Spanish corruption probe uncovers bribe system

16th February 2009, Comments 0 comments

Judge Baltasar Garzon says firms have been set up to cover up bribes paid to civil servants and public authorities.

MADRID – A judge probing alleged corruption involving businessmen with close ties to Spain's main opposition Popular Party said Friday he had uncovered a system of bribes used to secure government favours.

In his written order to remand in custody three of the main suspects, judge Baltasar Garzon said the system involved "handouts and bribes to civil servants and public authorities" to secure contracts or other favourable treatment.

One of three people remanded in custody was Francisco Correa, an entrepreneur who has organised PP events and who is suspected of running the corruption scheme.

In his detention order, Garzon said Correa was suspected of setting up several firms, some of them in tax havens, to launder the money.

Garzon, a top judge best-known internationally for his pursuit of Latin American dictators, did not name who was suspected of receiving the bribes.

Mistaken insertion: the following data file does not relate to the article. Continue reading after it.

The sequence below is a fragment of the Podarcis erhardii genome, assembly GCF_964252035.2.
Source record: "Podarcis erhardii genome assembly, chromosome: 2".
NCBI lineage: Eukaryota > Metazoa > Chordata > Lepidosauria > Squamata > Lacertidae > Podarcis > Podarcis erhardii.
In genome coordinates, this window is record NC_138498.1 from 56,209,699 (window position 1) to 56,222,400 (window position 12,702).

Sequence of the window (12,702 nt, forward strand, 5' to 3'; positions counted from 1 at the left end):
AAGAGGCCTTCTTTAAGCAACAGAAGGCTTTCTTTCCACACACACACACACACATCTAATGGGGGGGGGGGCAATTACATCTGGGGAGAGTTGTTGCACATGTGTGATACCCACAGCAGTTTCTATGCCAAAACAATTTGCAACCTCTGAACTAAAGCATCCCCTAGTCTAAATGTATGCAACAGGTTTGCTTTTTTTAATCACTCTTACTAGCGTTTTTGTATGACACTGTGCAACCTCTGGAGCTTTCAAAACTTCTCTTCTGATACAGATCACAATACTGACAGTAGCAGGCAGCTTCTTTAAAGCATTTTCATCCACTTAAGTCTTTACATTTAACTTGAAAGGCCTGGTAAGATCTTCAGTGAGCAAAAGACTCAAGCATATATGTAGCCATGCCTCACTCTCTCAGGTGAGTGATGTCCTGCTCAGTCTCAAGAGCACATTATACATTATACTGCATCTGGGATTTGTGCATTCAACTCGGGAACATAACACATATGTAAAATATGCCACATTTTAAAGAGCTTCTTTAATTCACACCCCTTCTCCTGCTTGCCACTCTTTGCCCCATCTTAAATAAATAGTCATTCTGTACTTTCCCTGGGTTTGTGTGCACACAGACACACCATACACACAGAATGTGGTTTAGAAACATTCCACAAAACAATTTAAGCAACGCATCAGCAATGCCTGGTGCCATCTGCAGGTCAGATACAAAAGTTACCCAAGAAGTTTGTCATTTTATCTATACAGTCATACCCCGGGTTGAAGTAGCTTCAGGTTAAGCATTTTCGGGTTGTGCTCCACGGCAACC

Spanish daily El Pais reported Friday that three top PP members in the Madrid region, which it did not name, received bribes totalling EUR 400,000 in 2006 and 2007.

Garzon has so far charged 37 people, including the three main suspects. The first arrests were made on 6 February.

PP leader Mariano Rajoy on Thursday accused Garzon and Justice Minister Mariano Fernandez Bermejo of leaking information on the case to the press in a bid to influence regional elections scheduled for 1 March in Galicia and the northeastern Basque Country.

"This is not a PP affair but an affair against the PP," he said at party headquarters, surrounded by senior party members.

Rajoy has announced an internal investigation into the corruption allegations.

The regional elections in Galicia and the Basque Country are seen as a test of his leadership and could lead to renewed calls for him to resign.

The conservative party has been plagued by infighting since Rajoy led it to its second straight general election loss in March 2008.

[AFP / Expatica]

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